History > History / U.S. and Canada

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A Not Too Greatly Changed Eden
The Story of the Philosophers' Camp in the Adirondacks
James Schlett
In A Not too Greatly Changed Eden, James Schlett recounts the story of the 1858 Philosophers' Camp at Follensby Pond in the Adirondacks, from the lives and careers of—and friendships and frictions among—the participants to the extensive preparations for the expedition and the several-day encampment to its lasting legacy.



Brethren by Nature
New England Indians, Colonists, and the Origins of American Slavery
Margaret Ellen Newell
In Brethren by Nature, Margaret Ellen Newell reveals a little-known aspect of American history: English colonists in New England enslaved thousands of Indians.



Class Divide
Yale ’64 and the Conflicted Legacy of the Sixties
Howard Jr. Gillette
Howard Gillette Jr. draws on more than one hundred interviews with representative members of the Yale class of ’64 to examine how they were challenged by the issues that would define the 1960s.



Unbuttoning America
A Biography of "Peyton Place"
Ardis Cameron
In this lively account of the writing, publication, and legacy of the 1956 bestselling novel, “Peyton Place,” Ardis Cameron tells how the story of a patricide in a small New England village became a cultural phenomenon.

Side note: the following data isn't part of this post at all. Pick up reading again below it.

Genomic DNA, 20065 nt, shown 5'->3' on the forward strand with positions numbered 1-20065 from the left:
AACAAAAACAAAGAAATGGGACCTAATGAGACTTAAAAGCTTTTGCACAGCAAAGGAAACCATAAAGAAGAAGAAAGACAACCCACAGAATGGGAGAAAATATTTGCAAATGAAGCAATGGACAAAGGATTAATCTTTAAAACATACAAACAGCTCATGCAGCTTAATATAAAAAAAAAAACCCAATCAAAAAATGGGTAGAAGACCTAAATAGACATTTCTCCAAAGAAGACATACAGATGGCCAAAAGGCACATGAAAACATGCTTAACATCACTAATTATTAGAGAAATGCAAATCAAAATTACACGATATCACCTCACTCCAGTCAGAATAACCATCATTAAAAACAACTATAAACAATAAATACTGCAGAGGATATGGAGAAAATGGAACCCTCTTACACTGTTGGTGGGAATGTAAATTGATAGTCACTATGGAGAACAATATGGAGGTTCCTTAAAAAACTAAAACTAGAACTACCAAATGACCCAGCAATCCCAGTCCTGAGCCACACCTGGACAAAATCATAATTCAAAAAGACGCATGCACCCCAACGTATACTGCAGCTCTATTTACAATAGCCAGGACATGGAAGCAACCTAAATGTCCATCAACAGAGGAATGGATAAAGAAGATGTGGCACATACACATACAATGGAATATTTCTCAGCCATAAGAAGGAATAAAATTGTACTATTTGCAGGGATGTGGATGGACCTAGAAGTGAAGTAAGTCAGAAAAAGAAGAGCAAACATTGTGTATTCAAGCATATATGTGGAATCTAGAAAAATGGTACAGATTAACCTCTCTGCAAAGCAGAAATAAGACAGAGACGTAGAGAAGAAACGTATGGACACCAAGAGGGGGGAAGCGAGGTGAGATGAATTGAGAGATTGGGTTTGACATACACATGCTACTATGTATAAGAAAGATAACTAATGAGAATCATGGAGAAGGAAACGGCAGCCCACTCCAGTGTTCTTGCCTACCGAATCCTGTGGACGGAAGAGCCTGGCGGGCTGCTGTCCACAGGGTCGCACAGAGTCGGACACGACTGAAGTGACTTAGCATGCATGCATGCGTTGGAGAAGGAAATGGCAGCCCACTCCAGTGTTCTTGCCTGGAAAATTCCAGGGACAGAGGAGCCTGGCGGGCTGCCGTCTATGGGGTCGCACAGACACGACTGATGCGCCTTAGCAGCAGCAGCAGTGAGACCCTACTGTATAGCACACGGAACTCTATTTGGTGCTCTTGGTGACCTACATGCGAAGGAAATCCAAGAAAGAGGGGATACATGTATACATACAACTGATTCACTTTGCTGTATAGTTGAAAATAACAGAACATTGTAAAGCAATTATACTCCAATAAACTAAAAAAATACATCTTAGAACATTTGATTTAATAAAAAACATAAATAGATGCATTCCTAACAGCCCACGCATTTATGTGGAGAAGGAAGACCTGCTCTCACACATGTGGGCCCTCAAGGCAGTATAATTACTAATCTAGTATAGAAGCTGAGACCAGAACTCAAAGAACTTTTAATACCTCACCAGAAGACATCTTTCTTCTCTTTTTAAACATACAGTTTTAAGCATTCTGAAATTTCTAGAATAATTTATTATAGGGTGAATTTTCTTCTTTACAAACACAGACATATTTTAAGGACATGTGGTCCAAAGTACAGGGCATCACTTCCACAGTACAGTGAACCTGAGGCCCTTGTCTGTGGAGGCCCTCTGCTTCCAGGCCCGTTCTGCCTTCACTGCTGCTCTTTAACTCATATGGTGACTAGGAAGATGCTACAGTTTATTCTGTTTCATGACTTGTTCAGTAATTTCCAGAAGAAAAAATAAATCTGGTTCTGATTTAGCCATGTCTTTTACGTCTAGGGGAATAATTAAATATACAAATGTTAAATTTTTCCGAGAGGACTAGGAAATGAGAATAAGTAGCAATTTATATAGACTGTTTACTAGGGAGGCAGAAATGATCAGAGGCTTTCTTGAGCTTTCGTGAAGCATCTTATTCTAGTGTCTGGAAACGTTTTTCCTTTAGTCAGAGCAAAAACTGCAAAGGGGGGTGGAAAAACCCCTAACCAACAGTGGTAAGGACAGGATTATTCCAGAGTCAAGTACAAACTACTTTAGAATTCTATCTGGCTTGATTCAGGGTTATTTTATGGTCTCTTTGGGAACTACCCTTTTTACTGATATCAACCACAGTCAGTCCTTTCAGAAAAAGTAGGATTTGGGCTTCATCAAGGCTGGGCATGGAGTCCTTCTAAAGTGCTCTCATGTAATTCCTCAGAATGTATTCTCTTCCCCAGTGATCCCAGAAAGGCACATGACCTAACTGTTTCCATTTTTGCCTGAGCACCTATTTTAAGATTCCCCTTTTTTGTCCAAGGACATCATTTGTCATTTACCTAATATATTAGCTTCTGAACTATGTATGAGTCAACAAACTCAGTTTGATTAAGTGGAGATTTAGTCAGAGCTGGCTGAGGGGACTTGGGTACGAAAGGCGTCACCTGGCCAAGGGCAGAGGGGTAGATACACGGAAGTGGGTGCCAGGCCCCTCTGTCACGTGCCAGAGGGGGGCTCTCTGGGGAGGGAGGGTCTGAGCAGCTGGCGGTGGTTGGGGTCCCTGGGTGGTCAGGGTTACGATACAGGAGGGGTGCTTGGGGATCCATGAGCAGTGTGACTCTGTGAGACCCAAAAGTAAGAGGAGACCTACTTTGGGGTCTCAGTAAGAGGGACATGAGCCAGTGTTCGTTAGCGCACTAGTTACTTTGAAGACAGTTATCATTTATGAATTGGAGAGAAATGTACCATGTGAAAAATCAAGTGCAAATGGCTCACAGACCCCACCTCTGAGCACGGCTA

The Origins of Right to Work
Antilabor Democracy in Nineteenth-Century Chicago
Cedric de Leon
Cedric de Leon traces the antagonism between pro-business politicians and labor to the Northern victory in the U.S. Civil War, when the political establishment equated collective bargaining with the enslavement of free white men.



Forgotten Men and Fallen Women
The Cultural Politics of New Deal Narratives
Holly Allen
Holly Allen explores popular and official narratives of forgotten manhood, fallen womanhood, and other social and moral archetypes during the Great Depression and the Second World War.



War, States, and Contention
A Comparative Historical Study
Sidney Tarrow
In War, States, and Contention, Sidney Tarrow shows how movements from strikes and street protests to riots and civil disobedience to revolution sometimes trigger, animate, and guide the course of war and how they sometimes rise during war and in war's wake to change regimes or even overthrow states.



"No One Helped"
Kitty Genovese, New York City, and the Myth of Urban Apathy
Marcia M. Gallo
Marcia M. Gallo provides a sensitive and multifaceted exploration of one of America's most infamous true-crime stories: the 1964 rape and murder of Catherine "Kitty" Genovese.



Public Housing Myths
Perception, Reality, and Social Policy
Popular opinion holds that public housing is a failure. Over the past decade, however, historians and social scientists have quietly exploded the common wisdom about public housing. This volume provides an updated, panoramic view of public housing.



The Familiar Made Strange
American Icons and Artifacts after the Transnational Turn
In this volume, twelve distinguished historians offer original readings of American icons and artifacts that model new interpretive, transnational approaches to studying American history.



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